Lewis, A. and Pomeroy, D. (1989) A Bird Atlas of Kenya. A. A. Balkema: Brookfield.

Parker, V. (1999) The atlas of the birds of Sul do Save, southern Mozambique. Cape Town and Johannesburg, South Africa: Avian Demography Unit and Endangered Wildlife Trust.

Penry, H. (1994) Bird Atlas of Botswana. Pietermaritzburg:  University of Natal Press.

Wacher, T., Newby, J., Molcanova, R., Bourtchiakbe, S., and Hassan, M. (2012) Wildlife and land use survey of the Ouadi Rimé- Ouadi Achim Game Reserve, Chad (Part II). September 2011 SCF/Pan Sahara Wildlife Survey. Technical Report No. 7. Sahara Conservation Fund.

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  4. Archived 2011-2012 topics: Little Bustard (Tetrax tetrax): what are the trends in Russia and Central Asia?
  5. Archived 2012-2013 topics: Martial Eagle (Polemaetus bellicosus): uplist to Vulnerable or Endangered?
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5 Responses to Denham’s Bustard (Neotis denhami): request for information.

  1. Denham’s Bustard is an uncommon bird in northern Botswana with only 58 records within the country or just across the border up to 2013. The first record in Botswana was a specimen (jacksoni) collected from Nxai Pan in the north of the Makgadikgadi Pans in March 1967. Then a bird was seen in the Kwando (upriver part of Chobe River) in February 1970, followed by one in Chobe National Park in December 1973 and another close to the Botswana border at Kazuma Pan but just within Zimbabawe. Other sight records followed with 14 since 2010.

    The majority of the records (where the dates are known) in Botswana and close to the border (49 of 55) fall between late November and April with just three in June, two in August and one in October.

    Favoured areas include Chobe National Park, notably at Savuti, Selinda between Chobe and the Okavango Delta, Moremi Game Reserve in the Delta and Nxai Pan from where there have been ten records since the first specimen was obtained at the Pan. Two records come from Nata Sanctuary on the northern shore of Sua Pan in the Makgadikgadi system, one record from Orapa and one record from Tale Pans southwest of Lake Ngami. Seven recent records come from a farm at Pandamatenga, close to the Zimbabawe border and Kazuma Pan.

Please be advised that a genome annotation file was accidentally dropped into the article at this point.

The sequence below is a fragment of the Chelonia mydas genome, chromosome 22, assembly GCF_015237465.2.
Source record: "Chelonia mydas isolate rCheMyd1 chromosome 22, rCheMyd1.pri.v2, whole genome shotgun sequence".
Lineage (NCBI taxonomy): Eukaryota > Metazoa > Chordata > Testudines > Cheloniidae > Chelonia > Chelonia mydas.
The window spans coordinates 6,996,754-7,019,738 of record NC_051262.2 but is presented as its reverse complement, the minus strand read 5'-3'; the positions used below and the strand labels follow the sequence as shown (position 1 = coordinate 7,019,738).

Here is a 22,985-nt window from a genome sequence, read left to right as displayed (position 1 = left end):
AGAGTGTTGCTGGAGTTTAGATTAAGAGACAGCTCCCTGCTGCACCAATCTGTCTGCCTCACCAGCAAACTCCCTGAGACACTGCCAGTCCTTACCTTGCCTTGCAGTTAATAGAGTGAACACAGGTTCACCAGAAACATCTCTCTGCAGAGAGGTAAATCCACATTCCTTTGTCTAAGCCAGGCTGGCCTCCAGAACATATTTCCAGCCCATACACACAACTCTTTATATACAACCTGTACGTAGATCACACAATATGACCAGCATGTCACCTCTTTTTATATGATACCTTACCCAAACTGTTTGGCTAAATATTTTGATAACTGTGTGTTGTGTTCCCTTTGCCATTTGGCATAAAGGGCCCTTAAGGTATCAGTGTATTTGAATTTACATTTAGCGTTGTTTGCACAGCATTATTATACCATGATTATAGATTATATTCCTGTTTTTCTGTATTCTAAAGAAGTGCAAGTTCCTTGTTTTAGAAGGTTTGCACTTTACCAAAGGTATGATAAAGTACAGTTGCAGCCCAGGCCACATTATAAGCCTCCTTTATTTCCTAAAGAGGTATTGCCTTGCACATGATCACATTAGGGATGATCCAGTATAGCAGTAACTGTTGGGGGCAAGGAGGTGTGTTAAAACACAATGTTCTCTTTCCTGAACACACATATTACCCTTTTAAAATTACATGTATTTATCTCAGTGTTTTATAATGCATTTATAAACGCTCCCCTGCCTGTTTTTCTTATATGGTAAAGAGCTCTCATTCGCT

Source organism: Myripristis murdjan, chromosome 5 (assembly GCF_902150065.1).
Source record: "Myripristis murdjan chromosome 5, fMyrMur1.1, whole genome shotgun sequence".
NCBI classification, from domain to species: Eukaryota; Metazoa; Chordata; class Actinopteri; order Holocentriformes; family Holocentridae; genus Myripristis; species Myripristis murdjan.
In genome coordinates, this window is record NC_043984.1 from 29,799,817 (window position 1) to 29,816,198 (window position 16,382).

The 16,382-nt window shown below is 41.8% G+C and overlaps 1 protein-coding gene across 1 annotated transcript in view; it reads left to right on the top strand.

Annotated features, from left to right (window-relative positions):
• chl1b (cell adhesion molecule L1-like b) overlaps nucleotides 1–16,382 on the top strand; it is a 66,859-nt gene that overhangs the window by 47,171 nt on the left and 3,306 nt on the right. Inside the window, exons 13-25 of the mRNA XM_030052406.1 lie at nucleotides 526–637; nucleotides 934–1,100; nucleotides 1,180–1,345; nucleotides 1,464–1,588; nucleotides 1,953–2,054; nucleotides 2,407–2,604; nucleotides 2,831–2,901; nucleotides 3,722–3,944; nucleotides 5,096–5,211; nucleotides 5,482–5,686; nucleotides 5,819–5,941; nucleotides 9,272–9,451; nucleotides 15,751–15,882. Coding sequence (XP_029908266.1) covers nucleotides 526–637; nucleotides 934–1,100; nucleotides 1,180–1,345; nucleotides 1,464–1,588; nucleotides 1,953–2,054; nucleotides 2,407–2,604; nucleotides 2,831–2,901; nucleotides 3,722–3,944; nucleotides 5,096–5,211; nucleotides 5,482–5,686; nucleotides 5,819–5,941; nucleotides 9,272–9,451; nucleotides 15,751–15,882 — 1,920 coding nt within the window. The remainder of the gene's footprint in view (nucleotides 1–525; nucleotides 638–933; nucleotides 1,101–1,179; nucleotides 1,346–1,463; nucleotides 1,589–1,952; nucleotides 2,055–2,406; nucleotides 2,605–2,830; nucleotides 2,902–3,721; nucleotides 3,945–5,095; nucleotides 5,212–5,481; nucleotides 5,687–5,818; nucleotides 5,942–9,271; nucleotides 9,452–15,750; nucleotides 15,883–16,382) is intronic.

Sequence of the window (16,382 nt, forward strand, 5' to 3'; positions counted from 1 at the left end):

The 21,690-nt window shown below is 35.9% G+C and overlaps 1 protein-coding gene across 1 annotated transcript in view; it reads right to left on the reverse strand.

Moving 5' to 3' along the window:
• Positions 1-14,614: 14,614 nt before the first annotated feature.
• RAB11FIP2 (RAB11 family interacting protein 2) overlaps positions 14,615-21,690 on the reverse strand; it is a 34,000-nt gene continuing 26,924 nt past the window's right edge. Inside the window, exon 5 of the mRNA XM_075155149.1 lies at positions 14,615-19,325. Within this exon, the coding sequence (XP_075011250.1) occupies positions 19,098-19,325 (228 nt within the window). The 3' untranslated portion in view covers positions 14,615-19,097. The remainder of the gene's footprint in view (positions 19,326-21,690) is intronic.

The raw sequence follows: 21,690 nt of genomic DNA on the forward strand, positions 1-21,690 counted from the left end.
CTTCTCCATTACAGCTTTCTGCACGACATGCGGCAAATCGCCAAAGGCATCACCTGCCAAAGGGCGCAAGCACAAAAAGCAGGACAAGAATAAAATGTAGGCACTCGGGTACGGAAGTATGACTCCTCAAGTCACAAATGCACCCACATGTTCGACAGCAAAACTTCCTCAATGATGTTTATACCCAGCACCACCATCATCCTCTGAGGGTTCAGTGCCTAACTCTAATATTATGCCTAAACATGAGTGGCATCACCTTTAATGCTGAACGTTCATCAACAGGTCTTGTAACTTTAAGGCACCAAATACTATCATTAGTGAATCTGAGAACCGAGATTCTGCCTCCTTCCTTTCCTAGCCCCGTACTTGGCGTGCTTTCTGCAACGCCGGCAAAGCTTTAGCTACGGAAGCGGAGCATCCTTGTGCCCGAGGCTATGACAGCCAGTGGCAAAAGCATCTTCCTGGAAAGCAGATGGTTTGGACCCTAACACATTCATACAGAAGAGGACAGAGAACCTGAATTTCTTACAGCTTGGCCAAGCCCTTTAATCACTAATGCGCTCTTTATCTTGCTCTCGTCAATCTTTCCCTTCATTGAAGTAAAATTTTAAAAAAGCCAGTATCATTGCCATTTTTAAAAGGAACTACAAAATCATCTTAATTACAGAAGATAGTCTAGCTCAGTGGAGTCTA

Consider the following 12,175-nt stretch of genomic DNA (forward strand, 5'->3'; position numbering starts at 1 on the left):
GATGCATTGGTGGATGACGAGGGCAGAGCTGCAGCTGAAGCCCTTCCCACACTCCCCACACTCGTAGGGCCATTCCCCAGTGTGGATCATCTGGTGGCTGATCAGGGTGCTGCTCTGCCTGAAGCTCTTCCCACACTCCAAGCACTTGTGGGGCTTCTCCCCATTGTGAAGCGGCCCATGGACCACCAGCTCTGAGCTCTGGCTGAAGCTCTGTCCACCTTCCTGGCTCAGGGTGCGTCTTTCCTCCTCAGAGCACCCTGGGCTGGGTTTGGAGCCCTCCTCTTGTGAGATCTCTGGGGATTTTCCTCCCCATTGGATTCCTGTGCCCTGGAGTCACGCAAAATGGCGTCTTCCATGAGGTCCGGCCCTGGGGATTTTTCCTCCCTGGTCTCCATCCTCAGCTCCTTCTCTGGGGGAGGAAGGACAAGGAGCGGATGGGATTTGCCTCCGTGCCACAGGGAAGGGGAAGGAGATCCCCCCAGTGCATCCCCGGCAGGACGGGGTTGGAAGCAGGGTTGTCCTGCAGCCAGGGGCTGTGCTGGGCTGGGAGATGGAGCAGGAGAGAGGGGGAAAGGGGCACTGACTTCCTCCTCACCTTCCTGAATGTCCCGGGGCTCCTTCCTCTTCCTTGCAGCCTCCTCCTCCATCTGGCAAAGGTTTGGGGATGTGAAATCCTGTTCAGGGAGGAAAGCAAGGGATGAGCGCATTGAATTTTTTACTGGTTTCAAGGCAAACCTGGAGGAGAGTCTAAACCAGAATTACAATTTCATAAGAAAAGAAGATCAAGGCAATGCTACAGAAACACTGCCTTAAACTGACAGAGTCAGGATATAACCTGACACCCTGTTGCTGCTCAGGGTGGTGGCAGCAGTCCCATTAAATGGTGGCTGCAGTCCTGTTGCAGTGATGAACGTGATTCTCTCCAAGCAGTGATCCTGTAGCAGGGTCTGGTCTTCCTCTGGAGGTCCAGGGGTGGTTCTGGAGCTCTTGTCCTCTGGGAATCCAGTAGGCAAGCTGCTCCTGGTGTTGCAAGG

Most sightings have been of single birds (49 of 59 records), seven records of ‘pairs’ with only three records of more than two birds, the maximum number being five. It is very likely that birds seen in Botswana are from a breeding population in Zambia or further north and mainly visit Botswana in the non-breeding season. The increase in sightings in recent years probably reflects more keen observers in northern Botswana rather than any change in status; Good and protected habitat occurs widely in northern Botswana. Some poaching (as for Kori Bustard) may occur outside protected areas but would be minimal. Where birds feed on farmland, there may be some risk from poisoning from pesticides used on crops or to control insects and Red=billed Quelea.

  2. Tim Wacher says:

    Would be good to mention the strong seasonality of Denham’s bustard in Chad. The figures for Ouadi Rime-Ouadi Ahcim applied to the month of September only. Three further surveys of the same place in dry season (February 2011, Apr 2012, March 2013, recorded o Denham’s bustard at all. We don’t know where they go.

  3. James Hogg says:

    According to Birds in Rwanda – Vande Weghe and Vande Weghe this bird is a scarce breeding resident. It was apparently quite common until the 1980s when numbers declined sharply and this continued through the 1990s. The bird is currently restricted to Akagera National Park. I have heard of 1 sighting this year at Akagera.

  4. Andy Symes says:

    Preliminary proposals

    Based on available information, our preliminary proposal for the 2014 Red List is to pend the decision on Denham’s Bustard Neotis denhami and keep this discussion open until early 2015, while leaving the current Red List category unchanged in the 2014 update.

    There is now a period for further comments until the final deadline of 31 March, after which recommended categorisations will be put forward to IUCN.

    The final Red List categories will be published on the BirdLife and IUCN websites in mid-2014, following further checking of information relevant to the assessments by both BirdLife and IUCN.

  5. Andy Symes says:

    Recommended categorisation to be put forward to IUCN

    Following further review, there has been no change to our preliminary proposal for the 2014 Red List status of this species.

    This discussion will remain open for further comments and information until early 2015, and the current Red List category will remain unchanged in 2014.